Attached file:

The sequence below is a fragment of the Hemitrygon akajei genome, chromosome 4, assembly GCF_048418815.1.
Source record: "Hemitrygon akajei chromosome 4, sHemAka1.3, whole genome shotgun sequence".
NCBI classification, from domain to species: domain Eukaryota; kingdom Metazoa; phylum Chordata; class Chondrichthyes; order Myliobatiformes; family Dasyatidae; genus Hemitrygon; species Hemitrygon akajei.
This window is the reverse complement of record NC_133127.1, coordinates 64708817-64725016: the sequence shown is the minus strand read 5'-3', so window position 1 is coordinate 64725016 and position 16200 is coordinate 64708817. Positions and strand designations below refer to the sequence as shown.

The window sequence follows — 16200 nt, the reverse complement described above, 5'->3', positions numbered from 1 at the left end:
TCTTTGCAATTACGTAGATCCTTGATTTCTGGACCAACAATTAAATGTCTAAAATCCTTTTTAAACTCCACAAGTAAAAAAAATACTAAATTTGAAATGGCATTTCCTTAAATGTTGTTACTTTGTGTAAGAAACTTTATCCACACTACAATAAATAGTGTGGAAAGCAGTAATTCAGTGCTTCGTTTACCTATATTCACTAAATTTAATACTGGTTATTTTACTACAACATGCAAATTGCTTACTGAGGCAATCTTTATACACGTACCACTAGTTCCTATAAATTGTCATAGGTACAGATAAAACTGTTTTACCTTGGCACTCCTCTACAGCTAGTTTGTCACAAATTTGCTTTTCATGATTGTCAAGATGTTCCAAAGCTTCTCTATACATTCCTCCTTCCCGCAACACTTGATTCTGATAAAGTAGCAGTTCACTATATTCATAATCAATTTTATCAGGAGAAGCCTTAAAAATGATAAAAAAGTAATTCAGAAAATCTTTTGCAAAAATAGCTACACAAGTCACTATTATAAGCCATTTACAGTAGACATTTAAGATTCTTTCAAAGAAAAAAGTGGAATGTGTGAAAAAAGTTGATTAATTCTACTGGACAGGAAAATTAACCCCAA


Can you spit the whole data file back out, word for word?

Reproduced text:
The sequence below is a fragment of the Hemitrygon akajei genome, chromosome 4, assembly GCF_048418815.1.
Source record: "Hemitrygon akajei chromosome 4, sHemAka1.3, whole genome shotgun sequence".
NCBI classification, from domain to species: domain Eukaryota; kingdom Metazoa; phylum Chordata; class Chondrichthyes; order Myliobatiformes; family Dasyatidae; genus Hemitrygon; species Hemitrygon akajei.
This window is the reverse complement of record NC_133127.1, coordinates 64708817-64725016: the sequence shown is the minus strand read 5'-3', so window position 1 is coordinate 64725016 and position 16200 is coordinate 64708817. Positions and strand designations below refer to the sequence as shown.

The window sequence follows — 16200 nt, the reverse complement described above, 5'->3', positions numbered from 1 at the left end:
TCTTTGCAATTACGTAGATCCTTGATTTCTGGACCAACAATTAAATGTCTAAAATCCTTTTTAAACTCCACAAGTAAAAAAAATACTAAATTTGAAATGGCATTTCCTTAAATGTTGTTACTTTGTGTAAGAAACTTTATCCACACTACAATAAATAGTGTGGAAAGCAGTAATTCAGTGCTTCGTTTACCTATATTCACTAAATTTAATACTGGTTATTTTACTACAACATGCAAATTGCTTACTGAGGCAATCTTTATACACGTACCACTAGTTCCTATAAATTGTCATAGGTACAGATAAAACTGTTTTACCTTGGCACTCCTCTACAGCTAGTTTGTCACAAATTTGCTTTTCATGATTGTCAAGATGTTCCAAAGCTTCTCTATACATTCCTCCTTCCCGCAACACTTGATTCTGATAAAGTAGCAGTTCACTATATTCATAATCAATTTTATCAGGAGAAGCCTTAAAAATGATAAAAAAGTAATTCAGAAAATCTTTTGCAAAAATAGCTACACAAGTCACTATTATAAGCCATTTACAGTAGACATTTAAGATTCTTTCAAAGAAAAAAGTGGAATGTGTGAAAAAAGTTGATTAATTCTACTGGACAGGAAAATTAACCCCAA